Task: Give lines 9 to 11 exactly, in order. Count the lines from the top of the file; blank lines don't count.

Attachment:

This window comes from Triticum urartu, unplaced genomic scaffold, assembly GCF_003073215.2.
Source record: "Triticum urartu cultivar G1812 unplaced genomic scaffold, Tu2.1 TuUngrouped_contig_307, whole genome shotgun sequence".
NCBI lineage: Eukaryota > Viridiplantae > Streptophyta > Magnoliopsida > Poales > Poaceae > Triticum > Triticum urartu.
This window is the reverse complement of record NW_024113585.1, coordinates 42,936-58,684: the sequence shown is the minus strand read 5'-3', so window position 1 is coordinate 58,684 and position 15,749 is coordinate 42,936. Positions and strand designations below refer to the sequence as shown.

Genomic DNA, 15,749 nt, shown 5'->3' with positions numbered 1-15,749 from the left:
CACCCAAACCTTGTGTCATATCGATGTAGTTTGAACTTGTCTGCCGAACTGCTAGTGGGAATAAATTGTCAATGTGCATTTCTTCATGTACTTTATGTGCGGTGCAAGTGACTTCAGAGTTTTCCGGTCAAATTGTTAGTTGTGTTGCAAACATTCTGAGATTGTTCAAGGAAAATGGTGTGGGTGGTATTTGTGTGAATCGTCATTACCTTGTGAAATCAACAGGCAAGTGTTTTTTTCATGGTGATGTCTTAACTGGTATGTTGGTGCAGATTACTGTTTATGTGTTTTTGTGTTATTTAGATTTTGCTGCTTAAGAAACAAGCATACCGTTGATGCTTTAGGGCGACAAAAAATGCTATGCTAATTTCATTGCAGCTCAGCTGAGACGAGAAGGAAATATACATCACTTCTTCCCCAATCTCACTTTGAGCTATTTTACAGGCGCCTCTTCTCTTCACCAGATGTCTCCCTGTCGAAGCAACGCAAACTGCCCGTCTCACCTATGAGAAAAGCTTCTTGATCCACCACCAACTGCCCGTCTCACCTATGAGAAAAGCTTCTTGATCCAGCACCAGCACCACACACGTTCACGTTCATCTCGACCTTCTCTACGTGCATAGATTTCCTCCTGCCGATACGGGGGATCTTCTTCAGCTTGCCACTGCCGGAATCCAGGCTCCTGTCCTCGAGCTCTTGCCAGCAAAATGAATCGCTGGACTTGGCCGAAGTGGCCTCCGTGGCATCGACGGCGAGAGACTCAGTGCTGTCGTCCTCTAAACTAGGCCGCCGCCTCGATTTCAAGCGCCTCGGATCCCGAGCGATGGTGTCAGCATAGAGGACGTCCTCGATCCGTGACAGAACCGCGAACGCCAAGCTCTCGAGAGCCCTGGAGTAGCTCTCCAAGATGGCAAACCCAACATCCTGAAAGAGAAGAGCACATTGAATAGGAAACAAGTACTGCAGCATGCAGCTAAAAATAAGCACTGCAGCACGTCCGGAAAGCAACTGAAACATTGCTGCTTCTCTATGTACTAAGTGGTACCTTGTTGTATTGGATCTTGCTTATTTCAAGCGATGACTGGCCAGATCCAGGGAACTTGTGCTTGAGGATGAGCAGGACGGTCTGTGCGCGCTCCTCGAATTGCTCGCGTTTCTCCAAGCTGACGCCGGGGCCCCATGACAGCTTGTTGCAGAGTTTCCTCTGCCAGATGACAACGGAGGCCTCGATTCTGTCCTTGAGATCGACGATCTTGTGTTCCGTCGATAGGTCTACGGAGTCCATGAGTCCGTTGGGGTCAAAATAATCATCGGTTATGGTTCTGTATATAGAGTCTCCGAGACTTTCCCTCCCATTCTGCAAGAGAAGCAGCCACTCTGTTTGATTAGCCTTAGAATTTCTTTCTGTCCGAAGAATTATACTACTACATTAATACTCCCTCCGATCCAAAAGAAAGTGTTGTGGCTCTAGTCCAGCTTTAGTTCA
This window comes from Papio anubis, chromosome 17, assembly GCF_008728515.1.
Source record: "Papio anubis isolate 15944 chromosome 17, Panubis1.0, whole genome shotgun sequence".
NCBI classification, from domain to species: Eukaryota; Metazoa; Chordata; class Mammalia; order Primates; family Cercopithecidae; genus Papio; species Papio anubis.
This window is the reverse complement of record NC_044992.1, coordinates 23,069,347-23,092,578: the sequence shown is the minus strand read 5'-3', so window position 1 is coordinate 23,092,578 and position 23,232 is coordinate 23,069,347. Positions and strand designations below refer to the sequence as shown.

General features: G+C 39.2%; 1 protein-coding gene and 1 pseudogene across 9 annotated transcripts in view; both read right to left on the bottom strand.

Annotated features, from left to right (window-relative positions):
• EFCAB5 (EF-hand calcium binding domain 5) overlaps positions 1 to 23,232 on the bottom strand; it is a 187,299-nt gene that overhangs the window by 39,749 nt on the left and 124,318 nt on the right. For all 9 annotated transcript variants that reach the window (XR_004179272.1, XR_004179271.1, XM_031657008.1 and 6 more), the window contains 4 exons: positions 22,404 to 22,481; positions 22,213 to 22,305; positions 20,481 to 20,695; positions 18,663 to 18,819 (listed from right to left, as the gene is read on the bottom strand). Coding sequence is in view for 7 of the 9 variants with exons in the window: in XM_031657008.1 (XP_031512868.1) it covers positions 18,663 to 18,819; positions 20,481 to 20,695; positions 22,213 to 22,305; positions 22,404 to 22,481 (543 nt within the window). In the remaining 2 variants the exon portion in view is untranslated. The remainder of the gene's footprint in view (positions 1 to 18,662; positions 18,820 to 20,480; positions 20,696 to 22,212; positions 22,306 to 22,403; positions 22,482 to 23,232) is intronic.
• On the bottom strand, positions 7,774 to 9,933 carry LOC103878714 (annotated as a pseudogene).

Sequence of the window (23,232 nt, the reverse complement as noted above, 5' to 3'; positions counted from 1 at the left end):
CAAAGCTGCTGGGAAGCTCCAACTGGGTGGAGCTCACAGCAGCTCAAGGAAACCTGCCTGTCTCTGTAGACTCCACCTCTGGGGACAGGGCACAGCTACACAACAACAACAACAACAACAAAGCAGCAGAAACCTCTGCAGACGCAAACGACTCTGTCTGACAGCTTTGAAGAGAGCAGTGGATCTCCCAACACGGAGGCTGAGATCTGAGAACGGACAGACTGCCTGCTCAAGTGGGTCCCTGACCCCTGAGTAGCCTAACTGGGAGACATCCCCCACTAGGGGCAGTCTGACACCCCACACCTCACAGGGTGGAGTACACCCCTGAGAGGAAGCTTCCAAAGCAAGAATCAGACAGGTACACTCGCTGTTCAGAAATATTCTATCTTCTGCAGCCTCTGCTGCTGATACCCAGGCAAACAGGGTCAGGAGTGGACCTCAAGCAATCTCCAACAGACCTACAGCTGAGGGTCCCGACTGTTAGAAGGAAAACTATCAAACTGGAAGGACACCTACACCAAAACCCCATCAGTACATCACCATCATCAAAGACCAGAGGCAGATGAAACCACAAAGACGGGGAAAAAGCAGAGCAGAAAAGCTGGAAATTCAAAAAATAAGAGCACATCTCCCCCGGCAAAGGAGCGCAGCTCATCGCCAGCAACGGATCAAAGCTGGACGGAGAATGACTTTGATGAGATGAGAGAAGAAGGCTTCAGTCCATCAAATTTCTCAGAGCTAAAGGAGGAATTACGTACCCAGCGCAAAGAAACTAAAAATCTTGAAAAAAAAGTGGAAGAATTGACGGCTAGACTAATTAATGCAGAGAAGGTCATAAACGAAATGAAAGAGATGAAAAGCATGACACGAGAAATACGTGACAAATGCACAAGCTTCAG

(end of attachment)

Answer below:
NCBI classification, from domain to species: Eukaryota; Metazoa; Chordata; class Mammalia; order Primates; family Cercopithecidae; genus Papio; species Papio anubis.
This window is the reverse complement of record NC_044992.1, coordinates 23,069,347-23,092,578: the sequence shown is the minus strand read 5'-3', so window position 1 is coordinate 23,092,578 and position 23,232 is coordinate 23,069,347. Positions and strand designations below refer to the sequence as shown.

General features: G+C 39.2%; 1 protein-coding gene and 1 pseudogene across 9 annotated transcripts in view; both read right to left on the bottom strand.